This Week in Business and Brands: Check-out Changes, a Surplus of Solutions, and More

cash register

Retail Revolution: Non-Stop Shopping at Amazon Go

Cashiers beware: Amazon is out for your job. With Monday’s grand opening of the very first Amazon Go convenience store, it looks like the future of grocery shopping doesn’t include a check-out line or any store employees. Shoppers simply scanned their phones upon entry and exit, grabbing whatever they needed in between, and the store’s smart cameras and sensors took care of the tally perfectly. So what’s the catch? Well, with cashier being the second-most-common job in the US, this could be another beginning-of-the-end for the human touch, just as Uber and Tesla’s self-driving lorries threaten the careers of truck drivers around the world. But it will be some time before the futuristic corner store becomes ubiquitous: even a regular supermarket self-checkout kiosk costs $125,000, and Amazon’s new hi-tech system is surely more. Still, if the job listing for Amazon Go’s Real Estate Manager is any indication, there will be plenty more non-stop-shops in store in no time…

Innovation Investing: “Unileveraging” Brand vs. Bandwagon

Between artificial intelligence, machine learning, and blockchain technology, it’s easy for companies’ strategies to get swept up in the latest tech trends out of mere FOMO. But canny corporations like Unilever will tell you that brand will always be the arbiter above any bandwagon, which explains their cautious, calculated capital in both voice and visual recognition initiatives. Sure, some estimates show half of all searches will be conducted through voice by 2020 – but as Global Media Director Ben Johnson asserts: “It’s about trying to tailor it to the category specific solution, the consumer need.” So while it might be fun making a new skill for Alexa, the real challenge is making sure she doesn’t order any old detergent, but those brands consumers really know and love. Aside from sound, the opportunity for sight is strong, too, with opportunities to engage with Unilever’s packaging ubiquity. When it comes to the clamor for craze control, it looks like slow and steady may still win the race…

Talking Tactics, Tête-à-Tête: Navigating Network Effects

It takes much more than mere word-of-mouth evangelism: to build the marketplaces that will thrive in the fast-approaching future, VC James Currier knows you need the whole network:

  • On the power of the platform: “This creates a lot stronger lock-in because the services offered by the providers are intrinsically linked to the platform. You cannot reach these specific customers in any other way, or sell the same exact app anywhere else.”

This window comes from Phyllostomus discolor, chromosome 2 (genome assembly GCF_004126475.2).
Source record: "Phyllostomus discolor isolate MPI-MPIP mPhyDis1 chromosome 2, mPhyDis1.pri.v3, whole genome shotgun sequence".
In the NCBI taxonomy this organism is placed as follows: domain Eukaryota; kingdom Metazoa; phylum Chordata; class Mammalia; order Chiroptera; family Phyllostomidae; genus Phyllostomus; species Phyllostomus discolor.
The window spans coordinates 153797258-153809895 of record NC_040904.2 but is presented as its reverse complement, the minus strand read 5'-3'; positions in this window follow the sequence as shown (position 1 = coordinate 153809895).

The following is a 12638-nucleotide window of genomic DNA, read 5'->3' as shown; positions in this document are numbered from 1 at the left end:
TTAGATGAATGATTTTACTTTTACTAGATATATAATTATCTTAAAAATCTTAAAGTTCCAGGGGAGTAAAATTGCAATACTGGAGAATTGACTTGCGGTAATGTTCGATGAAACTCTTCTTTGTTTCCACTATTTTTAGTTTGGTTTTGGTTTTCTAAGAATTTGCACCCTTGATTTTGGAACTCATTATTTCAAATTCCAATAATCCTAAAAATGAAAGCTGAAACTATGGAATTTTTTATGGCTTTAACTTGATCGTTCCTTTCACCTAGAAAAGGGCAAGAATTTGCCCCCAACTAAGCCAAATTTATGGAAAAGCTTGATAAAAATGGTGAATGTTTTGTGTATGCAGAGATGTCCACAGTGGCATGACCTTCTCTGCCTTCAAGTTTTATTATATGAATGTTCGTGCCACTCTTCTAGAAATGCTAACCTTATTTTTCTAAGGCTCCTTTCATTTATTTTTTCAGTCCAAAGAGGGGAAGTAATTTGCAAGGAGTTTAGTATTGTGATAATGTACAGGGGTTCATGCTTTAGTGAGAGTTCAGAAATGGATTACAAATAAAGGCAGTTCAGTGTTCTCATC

• On leveraging loyalty: “Virality is about growth: people refer your product to others. Network effect is all about retention and defensibility of a business. Once you’ve built a strong network effect, it’s really difficult for others to compete with you.”
  • On B2B bids: “There’s a trend I call enterprise gateway marketplaces. Big enterprises still have a tough time coordinating with people outside their firm. I believe there’s a whole new class of companies that help them with this challenge: a marketplace with thousands of small service providers and large enterprises that need these services.”

Information Overload: Digital Solution Saturation

In the midst of our technology “big bang,” the rose-tinted read is that we have more technology-fueled marketing solutions than ever before, providing answers to those eternal questions of real customer desires, true profitability, and actual effort efficiency. But such abundance can cause confusion and concern, as many executives admit to doubting their own expertise in the face of literally thousands of tech tools. So how can you keep your cool and confidence? First, zoom out to see the big picture and ask the essentials: what do your customers really need? And what’s the business’s biggest opportunity? Only after answering from the 50,000-ft view, zoom back in to identify the tools that will truly help. Then, be sure to partner with those providers that share your visual flexibility to foster a commanding collaboration. The devil’s in the details, but the real power is in perspective.

Stunt Success: Burgers and Bandwidth

That’s all for this week! We’ll leave you with Burger King’s latest powerful prank, explaining net neutrality with a “Whopper” of service slowdown…